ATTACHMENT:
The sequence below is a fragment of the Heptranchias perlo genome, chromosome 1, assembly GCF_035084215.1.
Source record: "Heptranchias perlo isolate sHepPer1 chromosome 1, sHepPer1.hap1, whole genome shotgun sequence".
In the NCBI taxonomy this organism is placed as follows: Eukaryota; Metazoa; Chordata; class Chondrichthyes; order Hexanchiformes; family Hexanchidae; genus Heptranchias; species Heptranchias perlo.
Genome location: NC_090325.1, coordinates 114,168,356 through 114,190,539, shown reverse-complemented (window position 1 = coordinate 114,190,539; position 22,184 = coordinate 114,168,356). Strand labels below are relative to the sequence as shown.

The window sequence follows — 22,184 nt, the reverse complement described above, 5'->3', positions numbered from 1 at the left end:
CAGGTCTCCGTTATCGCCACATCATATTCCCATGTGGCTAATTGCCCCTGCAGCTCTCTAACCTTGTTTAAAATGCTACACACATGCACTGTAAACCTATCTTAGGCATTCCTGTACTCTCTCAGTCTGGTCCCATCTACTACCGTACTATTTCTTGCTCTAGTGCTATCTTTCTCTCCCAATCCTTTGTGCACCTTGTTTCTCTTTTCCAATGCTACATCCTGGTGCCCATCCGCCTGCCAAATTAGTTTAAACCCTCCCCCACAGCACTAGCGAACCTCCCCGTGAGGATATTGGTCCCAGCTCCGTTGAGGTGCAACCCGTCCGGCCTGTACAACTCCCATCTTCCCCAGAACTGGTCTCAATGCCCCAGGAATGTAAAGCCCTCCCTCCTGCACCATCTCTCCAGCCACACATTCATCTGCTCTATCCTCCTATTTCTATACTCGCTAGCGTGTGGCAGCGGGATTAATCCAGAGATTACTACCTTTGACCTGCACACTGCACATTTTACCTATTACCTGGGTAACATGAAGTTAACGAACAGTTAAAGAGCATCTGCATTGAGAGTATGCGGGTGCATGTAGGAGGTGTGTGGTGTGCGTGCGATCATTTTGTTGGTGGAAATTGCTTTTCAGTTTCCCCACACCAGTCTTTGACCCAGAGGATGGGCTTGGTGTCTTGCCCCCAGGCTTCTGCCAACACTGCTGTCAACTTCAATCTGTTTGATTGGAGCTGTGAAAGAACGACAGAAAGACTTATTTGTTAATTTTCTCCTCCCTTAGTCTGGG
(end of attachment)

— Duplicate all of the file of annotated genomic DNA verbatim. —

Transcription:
The sequence below is a fragment of the Heptranchias perlo genome, chromosome 1, assembly GCF_035084215.1.
Source record: "Heptranchias perlo isolate sHepPer1 chromosome 1, sHepPer1.hap1, whole genome shotgun sequence".
In the NCBI taxonomy this organism is placed as follows: Eukaryota; Metazoa; Chordata; class Chondrichthyes; order Hexanchiformes; family Hexanchidae; genus Heptranchias; species Heptranchias perlo.
Genome location: NC_090325.1, coordinates 114,168,356 through 114,190,539, shown reverse-complemented (window position 1 = coordinate 114,190,539; position 22,184 = coordinate 114,168,356). Strand labels below are relative to the sequence as shown.

The window sequence follows — 22,184 nt, the reverse complement described above, 5'->3', positions numbered from 1 at the left end:
CAGGTCTCCGTTATCGCCACATCATATTCCCATGTGGCTAATTGCCCCTGCAGCTCTCTAACCTTGTTTAAAATGCTACACACATGCACTGTAAACCTATCTTAGGCATTCCTGTACTCTCTCAGTCTGGTCCCATCTACTACCGTACTATTTCTTGCTCTAGTGCTATCTTTCTCTCCCAATCCTTTGTGCACCTTGTTTCTCTTTTCCAATGCTACATCCTGGTGCCCATCCGCCTGCCAAATTAGTTTAAACCCTCCCCCACAGCACTAGCGAACCTCCCCGTGAGGATATTGGTCCCAGCTCCGTTGAGGTGCAACCCGTCCGGCCTGTACAACTCCCATCTTCCCCAGAACTGGTCTCAATGCCCCAGGAATGTAAAGCCCTCCCTCCTGCACCATCTCTCCAGCCACACATTCATCTGCTCTATCCTCCTATTTCTATACTCGCTAGCGTGTGGCAGCGGGATTAATCCAGAGATTACTACCTTTGACCTGCACACTGCACATTTTACCTATTACCTGGGTAACATGAAGTTAACGAACAGTTAAAGAGCATCTGCATTGAGAGTATGCGGGTGCATGTAGGAGGTGTGTGGTGTGCGTGCGATCATTTTGTTGGTGGAAATTGCTTTTCAGTTTCCCCACACCAGTCTTTGACCCAGAGGATGGGCTTGGTGTCTTGCCCCCAGGCTTCTGCCAACACTGCTGTCAACTTCAATCTGTTTGATTGGAGCTGTGAAAGAACGACAGAAAGACTTATTTGTTAATTTTCTCCTCCCTTAGTCTGGG